Arizona Rep. Gabrielle Giffords is "holding her own" and continues to respond to simple commands, Dr. G. Michael Lemole Jr., the chief of neurosurgery at University Medical Center in Tucson said Monday.
"I just came from Congresswoman Giffords' bedside and I'm happy to say she's holding her own," Lemole, who operated on Giffords after a bullet tore through the left side of her brain, told TODAY Monday. "And that is to say that she's doing the same things she was yesterday. And that's the most we can hope for at this time."
Giffords is in a medically induced coma but is responding to verbal commands — raising a thumb, showing two fingers or wiggling toes — two days after she was shot at point-blank range at a public gathering in a supermarket parking lot in Tucson, Ariz.
Tests indicate that the swelling in her brain has not increased, Lemole told reporters at a news conference Monday. Peak swelling typically occurs within three to five days of a traumatic brain injury.
"At this phase in the game, no change is good and we have no change," Lemole said.
Doctors were forced to remove part of Giffords' skull to reduce swelling after the bullet traveled — back to front — the entire length of the left side of her brain.
Giffords could remain in the ICU for a week or "maybe more," Lemole said.
Doctors continue to assess Giffords' condition several times a day through CT scans and verbal tests. Giffords will remain on a ventilator until perhaps the end of the week, and that device has prevented her from speaking. Lemole said it wasn't clear whether Giffords recognized family members.
Even after leaving intensive care, the congresswoman likely faces a long and uncertain recovery, a head injury expert said Sunday.
"She's still critically ill," said Dr. Alex Valadka, a neurosurgeon and spokesman for the American Association of Neurological Surgeons. "We get excited when people hold up a couple of fingers, but that's a long way from higher functioning."
On Monday, Lemole didn't speculate about her chances for recovery or whether Giffords would regain her speech after being removed from the breathing tube.
"I've seen the full gamut possible — from functional recovery to limited recovery," he said.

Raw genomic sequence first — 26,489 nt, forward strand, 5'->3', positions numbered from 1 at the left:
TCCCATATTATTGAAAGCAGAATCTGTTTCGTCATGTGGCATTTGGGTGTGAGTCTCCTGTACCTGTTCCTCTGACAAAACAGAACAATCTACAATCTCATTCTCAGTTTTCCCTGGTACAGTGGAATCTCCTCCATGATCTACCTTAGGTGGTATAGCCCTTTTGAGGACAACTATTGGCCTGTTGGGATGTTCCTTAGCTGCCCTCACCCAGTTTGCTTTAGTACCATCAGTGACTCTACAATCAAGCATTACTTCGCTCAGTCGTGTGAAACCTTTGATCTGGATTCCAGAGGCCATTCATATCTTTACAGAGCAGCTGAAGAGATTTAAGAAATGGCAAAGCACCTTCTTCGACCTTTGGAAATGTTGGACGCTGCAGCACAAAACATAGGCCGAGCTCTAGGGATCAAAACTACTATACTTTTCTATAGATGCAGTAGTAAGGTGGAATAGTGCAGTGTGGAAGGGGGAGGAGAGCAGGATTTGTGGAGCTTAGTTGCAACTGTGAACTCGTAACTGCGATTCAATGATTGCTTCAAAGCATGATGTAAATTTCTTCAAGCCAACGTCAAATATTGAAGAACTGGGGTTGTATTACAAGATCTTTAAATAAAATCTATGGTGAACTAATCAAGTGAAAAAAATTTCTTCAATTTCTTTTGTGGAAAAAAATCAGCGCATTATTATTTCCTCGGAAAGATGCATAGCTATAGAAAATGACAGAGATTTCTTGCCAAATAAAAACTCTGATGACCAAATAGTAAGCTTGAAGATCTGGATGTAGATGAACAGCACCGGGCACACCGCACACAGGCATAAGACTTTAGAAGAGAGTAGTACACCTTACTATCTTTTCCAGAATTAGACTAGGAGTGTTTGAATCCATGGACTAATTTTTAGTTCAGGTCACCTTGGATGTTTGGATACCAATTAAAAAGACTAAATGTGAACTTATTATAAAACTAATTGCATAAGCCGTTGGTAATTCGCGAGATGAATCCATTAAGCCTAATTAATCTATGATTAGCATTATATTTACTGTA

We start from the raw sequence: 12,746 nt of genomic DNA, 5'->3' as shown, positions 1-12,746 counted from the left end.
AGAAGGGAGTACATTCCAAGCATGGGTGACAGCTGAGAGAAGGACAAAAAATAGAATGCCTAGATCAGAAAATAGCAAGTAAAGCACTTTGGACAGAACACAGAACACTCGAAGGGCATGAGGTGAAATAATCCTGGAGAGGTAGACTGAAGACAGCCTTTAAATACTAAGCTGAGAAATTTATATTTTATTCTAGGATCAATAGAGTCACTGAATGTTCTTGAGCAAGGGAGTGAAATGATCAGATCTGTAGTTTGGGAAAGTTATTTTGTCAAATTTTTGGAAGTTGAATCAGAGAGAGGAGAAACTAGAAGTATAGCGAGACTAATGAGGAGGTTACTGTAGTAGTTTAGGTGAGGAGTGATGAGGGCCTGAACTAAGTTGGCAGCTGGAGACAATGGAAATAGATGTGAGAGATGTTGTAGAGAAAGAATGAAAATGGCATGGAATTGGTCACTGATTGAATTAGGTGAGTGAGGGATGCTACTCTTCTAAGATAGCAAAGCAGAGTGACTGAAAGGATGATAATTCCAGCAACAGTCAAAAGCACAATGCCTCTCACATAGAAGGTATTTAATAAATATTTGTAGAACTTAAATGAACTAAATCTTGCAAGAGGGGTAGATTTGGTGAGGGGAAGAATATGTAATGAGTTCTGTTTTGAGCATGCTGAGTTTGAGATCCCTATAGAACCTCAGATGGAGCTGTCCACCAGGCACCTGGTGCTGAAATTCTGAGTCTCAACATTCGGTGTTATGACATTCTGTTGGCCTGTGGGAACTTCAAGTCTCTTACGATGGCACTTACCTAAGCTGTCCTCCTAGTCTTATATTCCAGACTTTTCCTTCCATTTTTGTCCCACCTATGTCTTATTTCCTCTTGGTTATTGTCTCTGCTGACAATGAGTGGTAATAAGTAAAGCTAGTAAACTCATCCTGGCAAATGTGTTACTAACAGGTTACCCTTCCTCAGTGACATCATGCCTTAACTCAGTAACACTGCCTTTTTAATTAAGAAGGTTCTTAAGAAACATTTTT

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People who suffer penetrating traumatic brain injuries often develop paralysis and cognitive problems. The left side of the brain is typically responsible for speech and controls the right side of the body, Valadka explained, noting that most people are right-handed.
Giffords was fortunate that the bullet did not cross the geometric center of the brain, Lemole said earlier. Early reports indicated she might have been shot in one temple with the bullet exiting the other, but Lemole said the single shot entered in the back and exited the front.
She also was fortunate that paramedics rushed her to the level-1 trauma center in Tucson, getting her into surgery within 38 minutes, doctors said.
With skilled surgery and access to early and comprehensive cognitive rehabilitation, some patients are able to make remarkable recoveries, noted Dr. Gregory O'Shanick, chairman and past medical director of the Brain Injury Association of America based in Vienna, Va.
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He pointed to public examples such as ABC news anchor Bob Woodruff, who suffered a brain injury in 2006 in Iraq, and has since recovered enough to go back to work. And he noted that James Brady, President Ronald Reagan's press secretary, who was shot in the head in a 1981 attempt on Reagan's life, was able to regain many of his former functions.
About 1.7 million people in the United States suffer traumatic brain injuries every year, with about 20 percent of them caused by violence, including gunshots. About 52,000 people die as a result of their injuries and about 275,000 are hospitalized, according to the Centers for Disease Control and Prevention. Of the deaths caused by traumatic brain injury, perhaps 35 percent to 40 percent are attributed to gunshots.
Victims such as Gifford receive expert treatment because many trauma surgeons have learned from the battlefield lessons of Vietnam, Iraq and Afghanistan, O'Shanick said. Access to comprehensive, sustained cognitive rehabilitation therapy is the key, he added.
Much attention will be focused in the early weeks on Giffords, like other victims of penetrating traumatic brain injury, Valadka said. But the real work of recovery lasts much longer.
"Neurological time is measured in months and years," he said.
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